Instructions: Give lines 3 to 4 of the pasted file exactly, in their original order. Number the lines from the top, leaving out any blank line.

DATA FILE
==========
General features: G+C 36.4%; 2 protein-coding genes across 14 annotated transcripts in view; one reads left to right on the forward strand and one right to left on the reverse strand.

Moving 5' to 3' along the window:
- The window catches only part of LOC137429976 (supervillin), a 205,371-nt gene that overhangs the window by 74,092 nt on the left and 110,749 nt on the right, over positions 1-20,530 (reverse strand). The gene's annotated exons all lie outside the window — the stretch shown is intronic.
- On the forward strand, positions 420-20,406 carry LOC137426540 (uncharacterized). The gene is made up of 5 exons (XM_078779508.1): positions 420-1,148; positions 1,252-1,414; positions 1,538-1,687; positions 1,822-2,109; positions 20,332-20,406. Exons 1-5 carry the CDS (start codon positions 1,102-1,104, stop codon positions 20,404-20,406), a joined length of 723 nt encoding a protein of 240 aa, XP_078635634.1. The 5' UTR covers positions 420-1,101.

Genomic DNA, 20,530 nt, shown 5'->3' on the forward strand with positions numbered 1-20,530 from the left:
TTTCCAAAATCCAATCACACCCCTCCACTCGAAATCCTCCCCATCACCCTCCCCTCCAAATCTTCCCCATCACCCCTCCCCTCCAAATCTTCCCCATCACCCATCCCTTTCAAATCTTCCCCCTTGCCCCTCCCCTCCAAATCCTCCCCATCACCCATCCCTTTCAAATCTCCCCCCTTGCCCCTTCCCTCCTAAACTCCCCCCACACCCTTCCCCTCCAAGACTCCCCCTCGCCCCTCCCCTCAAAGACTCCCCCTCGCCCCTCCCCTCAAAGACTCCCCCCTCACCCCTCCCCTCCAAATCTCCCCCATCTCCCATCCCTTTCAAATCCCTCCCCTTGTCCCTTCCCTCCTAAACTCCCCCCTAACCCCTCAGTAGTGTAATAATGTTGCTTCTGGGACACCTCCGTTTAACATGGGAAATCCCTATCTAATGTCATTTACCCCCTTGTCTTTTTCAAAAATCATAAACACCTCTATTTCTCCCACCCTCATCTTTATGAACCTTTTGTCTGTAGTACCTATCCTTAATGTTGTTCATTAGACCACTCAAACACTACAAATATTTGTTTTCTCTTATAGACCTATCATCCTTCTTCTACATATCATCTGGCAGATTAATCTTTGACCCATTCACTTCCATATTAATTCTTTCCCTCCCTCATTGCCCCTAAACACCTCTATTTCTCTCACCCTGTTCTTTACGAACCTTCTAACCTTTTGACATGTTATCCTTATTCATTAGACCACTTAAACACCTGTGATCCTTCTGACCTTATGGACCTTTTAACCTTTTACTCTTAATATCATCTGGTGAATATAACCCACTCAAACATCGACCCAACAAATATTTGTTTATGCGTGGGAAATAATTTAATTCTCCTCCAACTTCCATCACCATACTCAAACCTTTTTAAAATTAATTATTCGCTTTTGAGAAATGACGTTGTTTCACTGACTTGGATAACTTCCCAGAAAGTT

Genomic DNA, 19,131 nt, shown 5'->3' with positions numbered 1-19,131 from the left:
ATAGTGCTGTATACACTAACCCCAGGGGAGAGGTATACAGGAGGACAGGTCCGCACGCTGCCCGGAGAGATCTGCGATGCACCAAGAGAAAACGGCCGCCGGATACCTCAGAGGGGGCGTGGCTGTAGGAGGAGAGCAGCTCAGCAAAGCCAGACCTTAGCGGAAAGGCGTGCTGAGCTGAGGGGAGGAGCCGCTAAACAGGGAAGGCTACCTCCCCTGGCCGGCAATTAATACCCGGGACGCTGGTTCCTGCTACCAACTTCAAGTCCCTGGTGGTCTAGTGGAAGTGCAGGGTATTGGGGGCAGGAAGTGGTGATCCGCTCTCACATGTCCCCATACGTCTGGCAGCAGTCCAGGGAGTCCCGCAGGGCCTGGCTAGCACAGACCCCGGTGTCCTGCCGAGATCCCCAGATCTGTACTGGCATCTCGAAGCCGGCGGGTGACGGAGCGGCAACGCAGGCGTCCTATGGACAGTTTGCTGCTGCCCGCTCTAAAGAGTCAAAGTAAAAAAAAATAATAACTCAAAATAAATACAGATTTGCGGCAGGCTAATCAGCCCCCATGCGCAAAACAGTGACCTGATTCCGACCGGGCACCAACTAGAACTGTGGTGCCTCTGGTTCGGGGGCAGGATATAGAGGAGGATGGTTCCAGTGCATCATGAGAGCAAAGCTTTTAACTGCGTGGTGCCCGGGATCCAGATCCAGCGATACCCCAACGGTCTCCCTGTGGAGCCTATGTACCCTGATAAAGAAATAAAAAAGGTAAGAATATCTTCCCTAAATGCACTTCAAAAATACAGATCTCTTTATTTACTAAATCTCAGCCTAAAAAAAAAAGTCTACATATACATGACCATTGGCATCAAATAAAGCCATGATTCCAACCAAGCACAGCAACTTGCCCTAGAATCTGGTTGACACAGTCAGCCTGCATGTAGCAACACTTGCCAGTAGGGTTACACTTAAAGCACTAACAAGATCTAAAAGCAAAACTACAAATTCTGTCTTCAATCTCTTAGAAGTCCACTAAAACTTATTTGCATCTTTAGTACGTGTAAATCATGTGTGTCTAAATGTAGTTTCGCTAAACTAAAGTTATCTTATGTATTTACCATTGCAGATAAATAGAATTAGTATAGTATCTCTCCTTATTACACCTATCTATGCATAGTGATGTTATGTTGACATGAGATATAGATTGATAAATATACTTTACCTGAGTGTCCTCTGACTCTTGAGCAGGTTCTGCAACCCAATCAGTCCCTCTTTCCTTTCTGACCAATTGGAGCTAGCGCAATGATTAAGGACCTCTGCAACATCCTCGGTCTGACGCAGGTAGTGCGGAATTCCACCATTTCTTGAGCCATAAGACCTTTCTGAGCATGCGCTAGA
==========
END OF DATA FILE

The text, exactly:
- The window catches only part of LOC137429976 (supervillin), a 205,371-nt gene that overhangs the window by 74,092 nt on the left and 110,749 nt on the right, over positions 1-20,530 (reverse strand). The gene's annotated exons all lie outside the window — the stretch shown is intronic.
- On the forward strand, positions 420-20,406 carry LOC137426540 (uncharacterized). The gene is made up of 5 exons (XM_078779508.1): positions 420-1,148; positions 1,252-1,414; positions 1,538-1,687; positions 1,822-2,109; positions 20,332-20,406. Exons 1-5 carry the CDS (start codon positions 1,102-1,104, stop codon positions 20,404-20,406), a joined length of 723 nt encoding a protein of 240 aa, XP_078635634.1. The 5' UTR covers positions 420-1,101.